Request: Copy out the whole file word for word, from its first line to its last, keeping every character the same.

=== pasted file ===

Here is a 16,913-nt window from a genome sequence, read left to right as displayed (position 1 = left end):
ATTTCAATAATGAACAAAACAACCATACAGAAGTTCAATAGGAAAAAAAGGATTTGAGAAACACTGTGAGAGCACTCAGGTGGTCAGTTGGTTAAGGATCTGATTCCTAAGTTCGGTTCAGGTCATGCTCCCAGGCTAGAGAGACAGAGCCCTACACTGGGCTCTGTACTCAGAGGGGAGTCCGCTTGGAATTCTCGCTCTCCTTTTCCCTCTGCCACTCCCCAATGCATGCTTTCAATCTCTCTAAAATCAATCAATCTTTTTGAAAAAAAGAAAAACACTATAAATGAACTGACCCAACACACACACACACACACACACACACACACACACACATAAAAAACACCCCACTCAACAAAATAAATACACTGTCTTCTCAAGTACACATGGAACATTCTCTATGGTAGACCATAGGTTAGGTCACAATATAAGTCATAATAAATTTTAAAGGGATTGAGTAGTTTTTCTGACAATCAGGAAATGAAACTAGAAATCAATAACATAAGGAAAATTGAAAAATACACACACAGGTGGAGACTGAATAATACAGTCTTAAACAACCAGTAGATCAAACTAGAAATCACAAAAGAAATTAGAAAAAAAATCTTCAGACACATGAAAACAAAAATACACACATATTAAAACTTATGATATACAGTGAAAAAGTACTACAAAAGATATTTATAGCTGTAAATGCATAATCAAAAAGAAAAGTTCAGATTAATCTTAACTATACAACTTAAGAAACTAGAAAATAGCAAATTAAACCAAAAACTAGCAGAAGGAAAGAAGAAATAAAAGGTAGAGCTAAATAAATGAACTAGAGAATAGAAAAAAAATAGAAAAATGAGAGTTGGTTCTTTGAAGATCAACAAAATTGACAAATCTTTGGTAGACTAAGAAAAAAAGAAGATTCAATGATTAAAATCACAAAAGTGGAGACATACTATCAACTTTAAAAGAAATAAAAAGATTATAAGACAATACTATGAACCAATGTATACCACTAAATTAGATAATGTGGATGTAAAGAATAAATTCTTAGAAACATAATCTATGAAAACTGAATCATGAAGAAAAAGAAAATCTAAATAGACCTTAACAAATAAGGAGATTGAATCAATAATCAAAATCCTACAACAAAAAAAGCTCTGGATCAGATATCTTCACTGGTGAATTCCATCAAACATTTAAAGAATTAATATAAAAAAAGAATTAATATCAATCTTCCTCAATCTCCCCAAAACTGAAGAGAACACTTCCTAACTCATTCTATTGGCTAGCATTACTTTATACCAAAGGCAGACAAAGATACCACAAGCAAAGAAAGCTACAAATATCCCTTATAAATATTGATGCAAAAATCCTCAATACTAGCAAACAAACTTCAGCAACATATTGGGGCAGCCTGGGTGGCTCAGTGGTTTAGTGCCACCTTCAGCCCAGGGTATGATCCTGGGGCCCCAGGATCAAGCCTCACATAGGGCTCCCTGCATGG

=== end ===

Here is a 16,913-nt window from a genome sequence, read left to right as displayed (position 1 = left end):
ATTTCAATAATGAACAAAACAACCATACAGAAGTTCAATAGGAAAAAAAGGATTTGAGAAACACTGTGAGAGCACTCAGGTGGTCAGTTGGTTAAGGATCTGATTCCTAAGTTCGGTTCAGGTCATGCTCCCAGGCTAGAGAGACAGAGCCCTACACTGGGCTCTGTACTCAGAGGGGAGTCCGCTTGGAATTCTCGCTCTCCTTTTCCCTCTGCCACTCCCCAATGCATGCTTTCAATCTCTCTAAAATCAATCAATCTTTTTGAAAAAAAGAAAAACACTATAAATGAACTGACCCAACACACACACACACACACACACACACACACACACACATAAAAAACACCCCACTCAACAAAATAAATACACTGTCTTCTCAAGTACACATGGAACATTCTCTATGGTAGACCATAGGTTAGGTCACAATATAAGTCATAATAAATTTTAAAGGGATTGAGTAGTTTTTCTGACAATCAGGAAATGAAACTAGAAATCAATAACATAAGGAAAATTGAAAAATACACACACAGGTGGAGACTGAATAATACAGTCTTAAACAACCAGTAGATCAAACTAGAAATCACAAAAGAAATTAGAAAAAAAATCTTCAGACACATGAAAACAAAAATACACACATATTAAAACTTATGATATACAGTGAAAAAGTACTACAAAAGATATTTATAGCTGTAAATGCATAATCAAAAAGAAAAGTTCAGATTAATCTTAACTATACAACTTAAGAAACTAGAAAATAGCAAATTAAACCAAAAACTAGCAGAAGGAAAGAAGAAATAAAAGGTAGAGCTAAATAAATGAACTAGAGAATAGAAAAAAAATAGAAAAATGAGAGTTGGTTCTTTGAAGATCAACAAAATTGACAAATCTTTGGTAGACTAAGAAAAAAAGAAGATTCAATGATTAAAATCACAAAAGTGGAGACATACTATCAACTTTAAAAGAAATAAAAAGATTATAAGACAATACTATGAACCAATGTATACCACTAAATTAGATAATGTGGATGTAAAGAATAAATTCTTAGAAACATAATCTATGAAAACTGAATCATGAAGAAAAAGAAAATCTAAATAGACCTTAACAAATAAGGAGATTGAATCAATAATCAAAATCCTACAACAAAAAAAGCTCTGGATCAGATATCTTCACTGGTGAATTCCATCAAACATTTAAAGAATTAATATAAAAAAAGAATTAATATCAATCTTCCTCAATCTCCCCAAAACTGAAGAGAACACTTCCTAACTCATTCTATTGGCTAGCATTACTTTATACCAAAGGCAGACAAAGATACCACAAGCAAAGAAAGCTACAAATATCCCTTATAAATATTGATGCAAAAATCCTCAATACTAGCAAACAAACTTCAGCAACATATTGGGGCAGCCTGGGTGGCTCAGTGGTTTAGTGCCACCTTCAGCCCAGGGTATGATCCTGGGGCCCCAGGATCAAGCCTCACATAGGGCTCCCTGCATGG